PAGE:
Barrister says reading out client statement about him backing out of plan to blow himself up in Paris was privacy violation

    Salah Abdeslam’s lawyer plans to sue French officials for violating his client’s privacy after they revealed that the 26-year-old had abandoned plans to blow himself up during the attacks on Paris last year.

    Paris prosecutor François Molins told a packed press conference that Abdeslam had confessed to his aborted suicide plan within hours of being taken into custody.

    The former tram driver is the only surviving member of the 10-strong jihadi squad that killed 130 people on 13 November. Security forces hope he could provide valuable information about their planning, logistics and support.

    “He wanted to blow himself up at the Stade de France and, I quote, backed out,” Molins told reporters in Paris, adding that people should treat Abdeslam’s initial statement with caution.

    Barrister Sven Mary said reading out Abdeslam’s statement to journalists was an abuse of the judicial process, which should be confidential at this stage.

    “This is an error that I cannot allow to pass,” Mary told Belgian national news channel RTBF. “Reading this out at a press conference is a violation.”

    Mary has already said he would seek to block Abdeslam’s extradition to France. It was not clear if the attempt to sue for violation of his privacy would be linked to those proceedings.

    French police suspected Abdeslam had aborted plans to become a suicide attacker long before his capture.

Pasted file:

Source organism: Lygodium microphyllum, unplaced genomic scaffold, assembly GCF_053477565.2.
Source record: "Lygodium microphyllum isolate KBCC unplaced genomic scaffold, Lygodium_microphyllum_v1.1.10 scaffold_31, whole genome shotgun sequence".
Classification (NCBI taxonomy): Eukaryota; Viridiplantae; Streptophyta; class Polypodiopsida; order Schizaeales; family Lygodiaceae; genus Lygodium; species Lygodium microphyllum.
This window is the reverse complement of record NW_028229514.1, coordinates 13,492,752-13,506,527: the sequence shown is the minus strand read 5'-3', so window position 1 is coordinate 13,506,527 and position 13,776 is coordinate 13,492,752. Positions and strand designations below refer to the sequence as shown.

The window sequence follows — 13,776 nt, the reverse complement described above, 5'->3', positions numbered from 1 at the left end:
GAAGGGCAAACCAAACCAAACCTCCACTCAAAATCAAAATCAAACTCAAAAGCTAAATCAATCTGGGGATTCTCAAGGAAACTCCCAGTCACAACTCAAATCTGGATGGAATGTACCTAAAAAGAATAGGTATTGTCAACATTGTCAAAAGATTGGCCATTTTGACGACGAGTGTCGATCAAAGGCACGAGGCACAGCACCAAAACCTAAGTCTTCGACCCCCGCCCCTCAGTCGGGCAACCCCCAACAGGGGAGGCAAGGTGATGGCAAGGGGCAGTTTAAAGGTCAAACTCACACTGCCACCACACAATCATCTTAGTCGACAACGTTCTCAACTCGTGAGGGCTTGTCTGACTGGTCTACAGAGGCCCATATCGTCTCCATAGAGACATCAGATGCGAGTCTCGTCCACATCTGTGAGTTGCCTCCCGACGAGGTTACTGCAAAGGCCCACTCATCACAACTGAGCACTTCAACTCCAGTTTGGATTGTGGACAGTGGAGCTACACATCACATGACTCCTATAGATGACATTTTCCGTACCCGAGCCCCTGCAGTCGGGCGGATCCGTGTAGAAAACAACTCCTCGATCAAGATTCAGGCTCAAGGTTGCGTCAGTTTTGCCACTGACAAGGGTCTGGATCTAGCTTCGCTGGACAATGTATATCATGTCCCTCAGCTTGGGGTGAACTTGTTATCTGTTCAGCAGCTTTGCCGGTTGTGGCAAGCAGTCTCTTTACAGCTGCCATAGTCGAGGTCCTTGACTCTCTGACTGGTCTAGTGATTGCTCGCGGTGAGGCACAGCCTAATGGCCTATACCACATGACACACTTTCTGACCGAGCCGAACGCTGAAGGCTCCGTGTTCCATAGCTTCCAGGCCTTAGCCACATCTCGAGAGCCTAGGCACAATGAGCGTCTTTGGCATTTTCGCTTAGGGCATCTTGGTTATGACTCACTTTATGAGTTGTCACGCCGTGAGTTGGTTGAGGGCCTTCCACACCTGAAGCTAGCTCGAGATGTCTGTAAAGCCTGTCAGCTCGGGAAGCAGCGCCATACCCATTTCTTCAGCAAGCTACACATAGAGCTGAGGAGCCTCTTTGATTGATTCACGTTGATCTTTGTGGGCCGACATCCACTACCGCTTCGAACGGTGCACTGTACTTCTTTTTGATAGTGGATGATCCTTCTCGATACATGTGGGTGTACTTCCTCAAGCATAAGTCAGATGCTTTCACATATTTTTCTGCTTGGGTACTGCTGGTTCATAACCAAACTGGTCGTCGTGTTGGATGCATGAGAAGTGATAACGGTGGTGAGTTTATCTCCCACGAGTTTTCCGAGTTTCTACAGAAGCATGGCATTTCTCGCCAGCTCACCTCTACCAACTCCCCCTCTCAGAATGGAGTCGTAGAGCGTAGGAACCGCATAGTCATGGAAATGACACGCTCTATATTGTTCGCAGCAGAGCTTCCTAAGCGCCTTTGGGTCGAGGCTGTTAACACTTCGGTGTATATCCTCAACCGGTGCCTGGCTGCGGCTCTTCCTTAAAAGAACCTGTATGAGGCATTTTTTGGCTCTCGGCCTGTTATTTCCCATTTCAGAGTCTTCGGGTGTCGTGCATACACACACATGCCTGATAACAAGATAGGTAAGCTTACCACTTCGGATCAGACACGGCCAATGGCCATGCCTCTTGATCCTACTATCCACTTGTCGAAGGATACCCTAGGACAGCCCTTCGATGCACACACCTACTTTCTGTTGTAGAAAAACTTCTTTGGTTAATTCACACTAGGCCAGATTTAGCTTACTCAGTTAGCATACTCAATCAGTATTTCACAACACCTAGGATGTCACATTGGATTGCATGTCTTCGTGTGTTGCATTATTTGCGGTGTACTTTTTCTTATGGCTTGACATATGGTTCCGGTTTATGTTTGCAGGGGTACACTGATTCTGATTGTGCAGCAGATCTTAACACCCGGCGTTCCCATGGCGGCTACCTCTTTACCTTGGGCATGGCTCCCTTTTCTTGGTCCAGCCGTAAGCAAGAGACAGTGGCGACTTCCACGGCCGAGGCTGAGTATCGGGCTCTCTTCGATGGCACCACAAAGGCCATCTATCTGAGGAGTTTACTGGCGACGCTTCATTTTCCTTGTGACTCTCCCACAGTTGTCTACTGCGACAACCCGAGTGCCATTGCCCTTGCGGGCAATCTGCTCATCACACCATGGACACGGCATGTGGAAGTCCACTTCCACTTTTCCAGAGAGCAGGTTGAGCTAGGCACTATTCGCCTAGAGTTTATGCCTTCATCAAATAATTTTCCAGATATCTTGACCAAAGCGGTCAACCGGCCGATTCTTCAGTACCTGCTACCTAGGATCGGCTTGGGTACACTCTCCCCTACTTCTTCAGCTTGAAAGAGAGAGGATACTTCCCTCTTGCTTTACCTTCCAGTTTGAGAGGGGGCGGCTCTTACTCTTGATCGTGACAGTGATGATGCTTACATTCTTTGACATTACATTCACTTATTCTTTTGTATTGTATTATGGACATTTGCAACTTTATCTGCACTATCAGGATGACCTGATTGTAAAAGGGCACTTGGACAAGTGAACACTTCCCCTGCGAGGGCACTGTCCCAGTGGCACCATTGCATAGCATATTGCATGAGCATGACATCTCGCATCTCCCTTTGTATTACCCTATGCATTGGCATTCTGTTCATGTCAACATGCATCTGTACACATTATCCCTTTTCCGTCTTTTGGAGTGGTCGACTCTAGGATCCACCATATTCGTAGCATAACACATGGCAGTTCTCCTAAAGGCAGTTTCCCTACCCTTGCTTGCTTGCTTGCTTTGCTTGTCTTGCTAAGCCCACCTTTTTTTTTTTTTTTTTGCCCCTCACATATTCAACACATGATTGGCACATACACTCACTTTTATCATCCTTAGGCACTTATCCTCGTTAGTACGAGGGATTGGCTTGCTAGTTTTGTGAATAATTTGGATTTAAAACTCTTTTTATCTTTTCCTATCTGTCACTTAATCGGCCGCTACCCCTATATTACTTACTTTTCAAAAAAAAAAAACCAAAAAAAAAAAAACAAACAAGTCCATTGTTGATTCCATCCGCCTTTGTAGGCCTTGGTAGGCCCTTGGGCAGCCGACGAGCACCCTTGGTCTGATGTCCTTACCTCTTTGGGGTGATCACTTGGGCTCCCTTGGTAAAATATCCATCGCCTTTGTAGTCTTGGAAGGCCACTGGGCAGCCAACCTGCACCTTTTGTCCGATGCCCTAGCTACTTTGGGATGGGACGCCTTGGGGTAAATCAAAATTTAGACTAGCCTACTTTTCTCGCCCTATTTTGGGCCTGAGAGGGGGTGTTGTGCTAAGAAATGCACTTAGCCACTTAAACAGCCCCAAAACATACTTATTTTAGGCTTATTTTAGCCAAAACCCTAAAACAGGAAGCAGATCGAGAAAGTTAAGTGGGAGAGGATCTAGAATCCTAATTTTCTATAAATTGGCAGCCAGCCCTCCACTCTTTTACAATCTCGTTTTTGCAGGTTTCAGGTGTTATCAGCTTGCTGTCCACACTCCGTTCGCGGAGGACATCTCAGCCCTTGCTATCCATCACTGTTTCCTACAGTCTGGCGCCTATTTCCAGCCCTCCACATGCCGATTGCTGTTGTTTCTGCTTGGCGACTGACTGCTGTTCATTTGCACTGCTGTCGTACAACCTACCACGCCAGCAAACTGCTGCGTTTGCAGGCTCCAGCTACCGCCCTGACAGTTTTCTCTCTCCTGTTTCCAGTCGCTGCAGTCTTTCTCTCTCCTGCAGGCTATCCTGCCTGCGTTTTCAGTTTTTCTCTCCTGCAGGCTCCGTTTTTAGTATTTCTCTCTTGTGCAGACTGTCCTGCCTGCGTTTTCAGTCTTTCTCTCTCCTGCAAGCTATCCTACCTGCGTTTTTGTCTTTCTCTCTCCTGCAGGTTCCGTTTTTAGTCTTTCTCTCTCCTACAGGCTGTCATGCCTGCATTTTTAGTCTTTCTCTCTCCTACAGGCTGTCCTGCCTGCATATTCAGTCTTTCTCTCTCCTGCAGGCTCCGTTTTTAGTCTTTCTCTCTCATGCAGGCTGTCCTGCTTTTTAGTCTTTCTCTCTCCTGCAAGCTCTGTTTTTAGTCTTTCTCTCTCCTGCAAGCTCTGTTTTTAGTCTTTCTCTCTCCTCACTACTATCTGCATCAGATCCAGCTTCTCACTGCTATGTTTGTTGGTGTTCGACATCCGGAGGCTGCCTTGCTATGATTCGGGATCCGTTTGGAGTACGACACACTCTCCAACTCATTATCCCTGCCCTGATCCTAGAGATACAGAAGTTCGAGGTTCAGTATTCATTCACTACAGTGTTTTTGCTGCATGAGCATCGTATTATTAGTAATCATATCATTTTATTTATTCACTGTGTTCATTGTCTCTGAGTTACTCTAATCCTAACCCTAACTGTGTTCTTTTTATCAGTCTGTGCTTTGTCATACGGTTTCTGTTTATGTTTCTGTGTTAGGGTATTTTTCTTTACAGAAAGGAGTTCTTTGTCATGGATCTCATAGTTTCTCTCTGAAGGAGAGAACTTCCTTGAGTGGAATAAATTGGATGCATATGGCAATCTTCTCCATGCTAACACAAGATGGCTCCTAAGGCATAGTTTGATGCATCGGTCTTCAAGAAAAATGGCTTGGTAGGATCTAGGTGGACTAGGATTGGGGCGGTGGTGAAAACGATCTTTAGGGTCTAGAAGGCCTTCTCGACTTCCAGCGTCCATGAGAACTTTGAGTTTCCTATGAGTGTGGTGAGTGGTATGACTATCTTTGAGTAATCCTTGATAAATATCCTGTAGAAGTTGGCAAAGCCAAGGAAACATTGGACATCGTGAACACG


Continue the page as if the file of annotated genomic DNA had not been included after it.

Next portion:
An Isis statement about the evening’s bloodshed claimed an attack in the 18th arrondissement, where none took place, but investigators did find a suicide belt and car linked to Abdeslam. And when the extremist group produced a magazine spread celebrating the killers, they left Abdeslam out of their lineup of “martyrs”.

    Abdeslam fled France after the attacks, calling friends in Brussels to come and pick him up. After four months on the run, he was captured by police on Friday in Molenbeek, the district where he grew up, in an apartment just a few minutes walk from his family home.

    He will appear before a judge in Brussels on Wednesday, but Mary has indicated that he will not seek bail for his client, who has been charged “with participation in terrorist murder” and in the activities of a terrorist organisation.

    Abdeslam is being held in solitary confinement at a maximum security prison in the north-western city of Bruges. He is in an “individual and special safety” wing for people who pose an escape risk or for those with particular behavioural problems, a spokeswoman told AFP.